Review: No More Heroes
Anime assassin action from the makers of Killer7.
It’s a weird thing to be anticipating the spiritual sequel to one of the oddest games released on a Nintendo platform, especially when that platform is presently the Wii. Killer7 was as strange as Capcom’s decision to make the Resident Evil series exclusive to the GameCube – and as successful. It was also the marmite of videogames, inspiring thirty percent review scores and fifty-page plot analysis. If you’d have told the end result of my expectation would be something not too dissimilar to Bully: Scholarship Edition, I’d have been surprised to say the least. I was expecting some completely unique, but I should have remembered that no art exists in a vacuum.
San Andreas and Oblivion both scored highly in the major Japanese magazine Famitsu last year and the controversial sandbox game has been selling phenomenally well for in Japan. The Western-looking developer at Grasshopper Studios, Suda 51 has clearly taken inspiration from the Scottish crim-sim and made his own twisted version of the USA (specifically somewhere along the Mexican border), naming it Santa Destroy. Unfortunately, he developed it for the wrong console (finally speaking) and it flopped in his native country, going on to do better in a less uncensored (gruesomer?) version released in the States – incidental this review is of the uncut import. Killer7 was eventually ported to the PlayStation 2 and I can only hope that NMH (or any future Grasshopper games) finds a home with the definitely more hardcore-appreciating Xbox 360 audience. As you’re about to find out, it’s deserves to appreciated.
Despite looking like a Johnny Knoxville knock-off, you’re main character is clearly an otaku (re: uber-geek) with an anime anti-hero vibe about him. Residing in the No More Heroes motel with his pet kitten, surrounded by moe (re: lolita) figurines and Lucha Libre (re: Jack Black) masks, Travis Touchdown (for that is your name, sadly) has no other ambition in life than to kill the top ten ranked assassins of the UAA and become A No.1!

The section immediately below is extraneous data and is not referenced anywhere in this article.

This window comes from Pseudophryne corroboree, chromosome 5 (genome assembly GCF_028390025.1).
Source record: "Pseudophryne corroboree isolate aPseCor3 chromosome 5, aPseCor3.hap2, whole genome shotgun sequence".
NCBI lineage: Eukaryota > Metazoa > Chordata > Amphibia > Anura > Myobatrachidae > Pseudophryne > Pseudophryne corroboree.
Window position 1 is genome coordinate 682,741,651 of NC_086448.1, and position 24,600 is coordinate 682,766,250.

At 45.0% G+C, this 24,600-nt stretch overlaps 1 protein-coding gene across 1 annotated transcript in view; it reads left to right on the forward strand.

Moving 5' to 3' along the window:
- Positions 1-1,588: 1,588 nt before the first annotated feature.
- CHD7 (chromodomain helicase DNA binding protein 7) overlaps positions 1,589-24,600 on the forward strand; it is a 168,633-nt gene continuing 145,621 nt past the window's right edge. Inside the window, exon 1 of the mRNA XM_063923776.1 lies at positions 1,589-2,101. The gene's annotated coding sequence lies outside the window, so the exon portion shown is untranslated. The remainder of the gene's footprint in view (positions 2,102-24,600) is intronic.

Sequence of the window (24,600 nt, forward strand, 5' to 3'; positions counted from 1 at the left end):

He intends to achieve this with a beam katana (re: lightsabre) he won off Ebay. And that’s as much sense as this game makes. Along with the flimsies excuse for a story, the exaggerated scenario is moreover used as a canvas for social satire/gaming convention parody in as much the same way as Grand Theft Auto or Bully’s are. Travis is a gamer who takes his violent fantasies into the real world. The unresponsiveness of pedestrians is a commentary on the inability of Japanese games designers to allow violence to be used as casually as it is in the west. The retro stylings are a sardonic snook (re: it’s a word!) in the face of the inane modernity of the Wii. Ect; ect; ad nauseum. Basically, if you lap up surreal shit then you’ll loviko the balls off of this.
Fortunately, unlike Killer7 before it you won’t find the game simply a means to a cutscene. The story is surprisingly thin on the ground, so the freedom is there for you to choose how and when you progress ala Assassin’s Creed. Unfortunately the tasks are just as tedious as they were in that game, but at least they go by quicker.
Money flows fast and loose in Santa Destroy and it won’t take long before you have enough to set up the next hit. Any extra dough can be used to train or to deck out your main man, though he’ll invariably always end up looking like an otaku (re: bellend). At least that beam-sabre gives him street cred, eh? Not when he has to do a wanking motion to charge it, it doesn’t.